However, there are a lot of BAD, JUNKY Christian parenting books out there. REALLY, REALLY BAD books. And they have holy titles and sound so... spiritual. I can't really express this to these wonderful women. So instead, I'm going to post here on the stuff I can't talk about... And they might drop in and read this [wink wink] So...

Here's some links that I think help give some perspective on infant sleeping, mothering, and growing kids... (Actually, there are SO MANY more good ones, but I'll just start with these...)

There's tons being written right now. I tried to pick the ones that I think have good information, without being crazy and locked into either end of the parenting spectrum (i.e. authoritarian, punitive parenting or loosey-goosey, touchy-feely parenting.)
  • Familes Where Grace is the Place by Jeff VanVonderen
  • Nighttime Parenting by Dr. William Sears (Actually, just about anything he and his wife write has good stuff in it.)
  • Kids are Worth it and
  • Through the Rough Times, both by Barbara Coloroso
  • Grace-Based Parenting by Dr. Tim Kimmel
  • Raising Positive Kids in a Negative World by Zig Ziglar
  • 25 Things Every New Mother Should Know by Martha Sears
  • Pick Up Your Socks...and Other Skills Growing Children Need! by Elizabeth Crary and Pati Casebolt
A wise person I know said that you weren't "done" parenting until you have met your great-grandchildren. In other words, you can't show that you have done a good job parenting until you see how your children taught their children to parent. The older my kids get, the more I realize that I have made mistakes as a mom, and what great parents God gave me! And I also realize that while there are many GOOD ways to parent, there are also many, MANY "bad" ways...

From our home to yours...

Tuesday, March 21, 2006

When God says "No"

I don't like it when God says "no". Why does He do that???

I pray and I expect a certain answer, and then discover that God won't answer it my way. So here's what I'm learning, still very much a student in this 'following Jesus' school.

God Says NO when...

...when it is not His plan (for instance, when Adam didn't have a wife...)
"how about the camel, Lord?"
"OK, there's a ... oh, never mind... hey - what's THAT?"
"Her name is Eve."
"OHhhhhhhhhhhhhhhhh... nice!"

...when it is for our best (like Adam and Eve in the Garden...)
"Can we eat from all of the trees?"
"Can we touch it?"
"Why??? ....oops..."

...when it is not His timing (no children)
"Lord, we took care of it. Abram is going to sleep with Hagar..."
"No.... that's a BAD idea!"
"It is? We think it will work fine! ....oh..."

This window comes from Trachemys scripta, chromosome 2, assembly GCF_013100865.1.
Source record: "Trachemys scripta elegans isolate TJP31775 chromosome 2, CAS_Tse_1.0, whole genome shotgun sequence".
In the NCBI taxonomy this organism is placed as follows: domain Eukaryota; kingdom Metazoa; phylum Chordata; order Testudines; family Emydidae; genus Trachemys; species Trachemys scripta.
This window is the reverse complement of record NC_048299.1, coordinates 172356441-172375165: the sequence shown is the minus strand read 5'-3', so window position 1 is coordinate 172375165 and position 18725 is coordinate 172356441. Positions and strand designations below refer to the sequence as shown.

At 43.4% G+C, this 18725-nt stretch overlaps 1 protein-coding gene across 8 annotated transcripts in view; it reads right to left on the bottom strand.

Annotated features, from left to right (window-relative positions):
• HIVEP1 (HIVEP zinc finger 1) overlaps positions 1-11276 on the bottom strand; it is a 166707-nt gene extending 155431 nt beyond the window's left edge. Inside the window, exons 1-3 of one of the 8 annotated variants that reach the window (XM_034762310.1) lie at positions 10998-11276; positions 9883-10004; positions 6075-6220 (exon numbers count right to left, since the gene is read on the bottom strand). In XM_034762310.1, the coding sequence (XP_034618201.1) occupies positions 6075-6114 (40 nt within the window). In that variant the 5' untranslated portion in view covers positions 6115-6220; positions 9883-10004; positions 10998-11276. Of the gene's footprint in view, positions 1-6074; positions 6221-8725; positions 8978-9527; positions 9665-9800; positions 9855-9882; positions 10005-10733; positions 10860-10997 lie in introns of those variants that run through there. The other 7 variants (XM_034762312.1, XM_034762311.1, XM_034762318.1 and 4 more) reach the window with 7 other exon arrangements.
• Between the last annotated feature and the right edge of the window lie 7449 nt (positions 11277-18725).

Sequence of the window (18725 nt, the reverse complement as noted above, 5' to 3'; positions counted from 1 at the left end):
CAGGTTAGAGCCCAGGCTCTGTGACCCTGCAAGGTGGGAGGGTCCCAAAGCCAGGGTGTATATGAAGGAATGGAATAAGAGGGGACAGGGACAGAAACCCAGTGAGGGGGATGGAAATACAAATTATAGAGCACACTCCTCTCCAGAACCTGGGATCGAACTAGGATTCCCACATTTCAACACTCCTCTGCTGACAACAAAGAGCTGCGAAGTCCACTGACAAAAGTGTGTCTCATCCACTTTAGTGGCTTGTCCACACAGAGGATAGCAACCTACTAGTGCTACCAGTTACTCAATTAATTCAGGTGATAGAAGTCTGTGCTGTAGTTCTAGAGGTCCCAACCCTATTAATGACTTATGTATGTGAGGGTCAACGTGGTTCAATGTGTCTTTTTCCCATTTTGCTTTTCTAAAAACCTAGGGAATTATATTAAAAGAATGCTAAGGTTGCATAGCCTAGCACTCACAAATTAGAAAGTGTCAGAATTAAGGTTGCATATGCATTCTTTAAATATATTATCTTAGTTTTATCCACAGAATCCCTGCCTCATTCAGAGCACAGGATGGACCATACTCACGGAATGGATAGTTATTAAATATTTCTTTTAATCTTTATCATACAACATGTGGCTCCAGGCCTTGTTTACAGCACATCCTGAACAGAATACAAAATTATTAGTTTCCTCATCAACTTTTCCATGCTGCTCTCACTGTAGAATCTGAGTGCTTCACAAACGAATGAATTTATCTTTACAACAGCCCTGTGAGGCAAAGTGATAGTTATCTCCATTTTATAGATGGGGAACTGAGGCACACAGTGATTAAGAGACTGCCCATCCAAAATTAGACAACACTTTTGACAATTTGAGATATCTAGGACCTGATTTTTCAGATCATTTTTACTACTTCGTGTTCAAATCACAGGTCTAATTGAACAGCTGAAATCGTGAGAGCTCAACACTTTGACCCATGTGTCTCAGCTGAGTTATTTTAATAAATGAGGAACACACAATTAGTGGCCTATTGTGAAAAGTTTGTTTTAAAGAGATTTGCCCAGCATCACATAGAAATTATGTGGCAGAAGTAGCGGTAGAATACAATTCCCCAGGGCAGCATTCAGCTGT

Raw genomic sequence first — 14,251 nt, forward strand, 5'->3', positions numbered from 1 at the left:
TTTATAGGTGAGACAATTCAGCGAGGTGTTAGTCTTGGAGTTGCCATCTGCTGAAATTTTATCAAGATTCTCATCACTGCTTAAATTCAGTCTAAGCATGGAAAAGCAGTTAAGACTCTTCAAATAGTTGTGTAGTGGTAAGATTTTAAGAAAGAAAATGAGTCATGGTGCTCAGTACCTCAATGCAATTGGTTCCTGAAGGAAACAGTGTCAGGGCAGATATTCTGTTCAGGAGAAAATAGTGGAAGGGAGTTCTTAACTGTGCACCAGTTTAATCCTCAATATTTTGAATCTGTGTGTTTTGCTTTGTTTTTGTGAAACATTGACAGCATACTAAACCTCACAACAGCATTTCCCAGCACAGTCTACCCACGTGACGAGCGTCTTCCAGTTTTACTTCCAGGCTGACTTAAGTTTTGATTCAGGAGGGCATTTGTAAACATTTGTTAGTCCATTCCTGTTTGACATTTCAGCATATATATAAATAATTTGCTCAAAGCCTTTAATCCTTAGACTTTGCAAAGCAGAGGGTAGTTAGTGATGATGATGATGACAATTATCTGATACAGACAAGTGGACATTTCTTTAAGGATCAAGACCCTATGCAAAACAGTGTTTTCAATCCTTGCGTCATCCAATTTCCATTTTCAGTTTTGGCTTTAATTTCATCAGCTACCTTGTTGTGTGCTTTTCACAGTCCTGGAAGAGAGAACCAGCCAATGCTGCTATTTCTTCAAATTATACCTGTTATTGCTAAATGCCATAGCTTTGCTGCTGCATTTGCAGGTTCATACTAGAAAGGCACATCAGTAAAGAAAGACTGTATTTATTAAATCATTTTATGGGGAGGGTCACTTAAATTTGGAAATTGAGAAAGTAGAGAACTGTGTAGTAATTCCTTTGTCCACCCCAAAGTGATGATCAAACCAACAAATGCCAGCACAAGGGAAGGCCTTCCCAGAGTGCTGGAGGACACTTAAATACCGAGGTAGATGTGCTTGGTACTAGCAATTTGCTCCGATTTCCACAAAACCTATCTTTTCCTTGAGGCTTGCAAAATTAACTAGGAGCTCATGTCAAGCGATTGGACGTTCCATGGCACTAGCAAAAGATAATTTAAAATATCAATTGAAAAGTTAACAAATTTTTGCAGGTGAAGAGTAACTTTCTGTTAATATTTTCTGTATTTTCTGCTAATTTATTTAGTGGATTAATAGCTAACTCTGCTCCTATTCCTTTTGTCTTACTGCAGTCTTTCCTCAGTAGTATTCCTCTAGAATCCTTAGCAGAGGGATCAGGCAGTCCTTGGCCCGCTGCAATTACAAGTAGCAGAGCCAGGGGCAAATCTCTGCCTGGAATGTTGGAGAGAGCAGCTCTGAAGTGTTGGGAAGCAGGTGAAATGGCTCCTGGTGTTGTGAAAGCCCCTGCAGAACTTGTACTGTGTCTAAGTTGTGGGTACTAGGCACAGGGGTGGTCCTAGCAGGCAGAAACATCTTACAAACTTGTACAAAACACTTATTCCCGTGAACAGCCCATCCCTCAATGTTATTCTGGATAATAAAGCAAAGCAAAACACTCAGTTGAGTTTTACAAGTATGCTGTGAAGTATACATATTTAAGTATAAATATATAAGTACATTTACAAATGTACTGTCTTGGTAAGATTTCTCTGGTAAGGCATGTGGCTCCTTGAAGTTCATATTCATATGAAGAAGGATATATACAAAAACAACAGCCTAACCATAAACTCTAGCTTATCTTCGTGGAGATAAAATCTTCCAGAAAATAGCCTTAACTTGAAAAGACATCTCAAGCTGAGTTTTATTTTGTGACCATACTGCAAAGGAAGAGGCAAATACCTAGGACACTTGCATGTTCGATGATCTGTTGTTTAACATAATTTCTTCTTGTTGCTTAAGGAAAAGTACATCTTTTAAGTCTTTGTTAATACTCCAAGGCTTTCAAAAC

...when it seems hard to believe it can happen (Sarai's pregnancy)
"I am too old to have kids"
"No you're not!"

...when we don't understand what God has asked us to do
"OK, Isaac, get up on the altar"
"No, I have provided the sacrifice"

(And that's just starting the list from the book of Genesis!!!)

For happy and sad reasons, God has said "no" to me many times. I went through a broken engagement 21 years ago. It was a marriage that God said "no" to. At the time, I said, "but WHY???" Now I can say "YES! THANK YOU!" -- but only in hindsight. At the time, it hurt. A lot.

I'd like to say that I've always been able to see when God answers my prayers with a "no". I don't. In fact, most of the time, I still try to argue Him into my preferred answer. I'm catching on a little faster each time. I still don't like it when He says "no". Instead of "WHY???" I try to say, "OK - I don't get it. Show me why when I am ready to understand."

He has NEVER said "NO" to that prayer!!

From our home to yours...


Monday, March 20, 2006

Fasting and Feasting

This is among the best devotional readings I've found on the web. The credit is given to Sr. Mary Jo Zacher from the March 1996 issue of The Searcher newsletter.

Fast from judging others
Fast from bitterness

Feast on Christ dwelling in them
Feast on forgiveness

Fast from words that pollute
Fast from self-concern

Feast on phrases that purify
Feast on compassion for others

Fast from pessimism
Fast from anger

Feast on optimism
Feast on patience

Fast from complaining
Fast from discouragement

Feast on appreciation
Feast on hope

Fast from idle gossip
Fast from worry

Feast on purposeful hope
Feast on prayer

From our home to yours,

Sunday, March 19, 2006

Things moms know...

There is a certain body of information that only moms know... (If you don't have kids yet, you might want to skip this post!)

  • the best way to get crayon off of just about anything except the seat of your mom's car
  • how far catsup can splatter
  • the fastest way to clean and dry clothes on a car ride (hint: roll down the window!)
  • the average 9 month old kitten can wear American Girl doll clothes
  • the average 6 year old has four scratches on each arm after dressing 9 month old kittens in American Girl doll clothes
  • five-year-olds can name the genus and species of gazillions of dinosaurs, but not remember to pick up their dirty clothes
  • poop happens - in more colors than you knew it could
  • and (while we are on the gross ones) the same can be said for puke (sorry - I warned you...)
  • why you don't buy 8 year old boys their own can of soda (think shaking and fizzing contests...)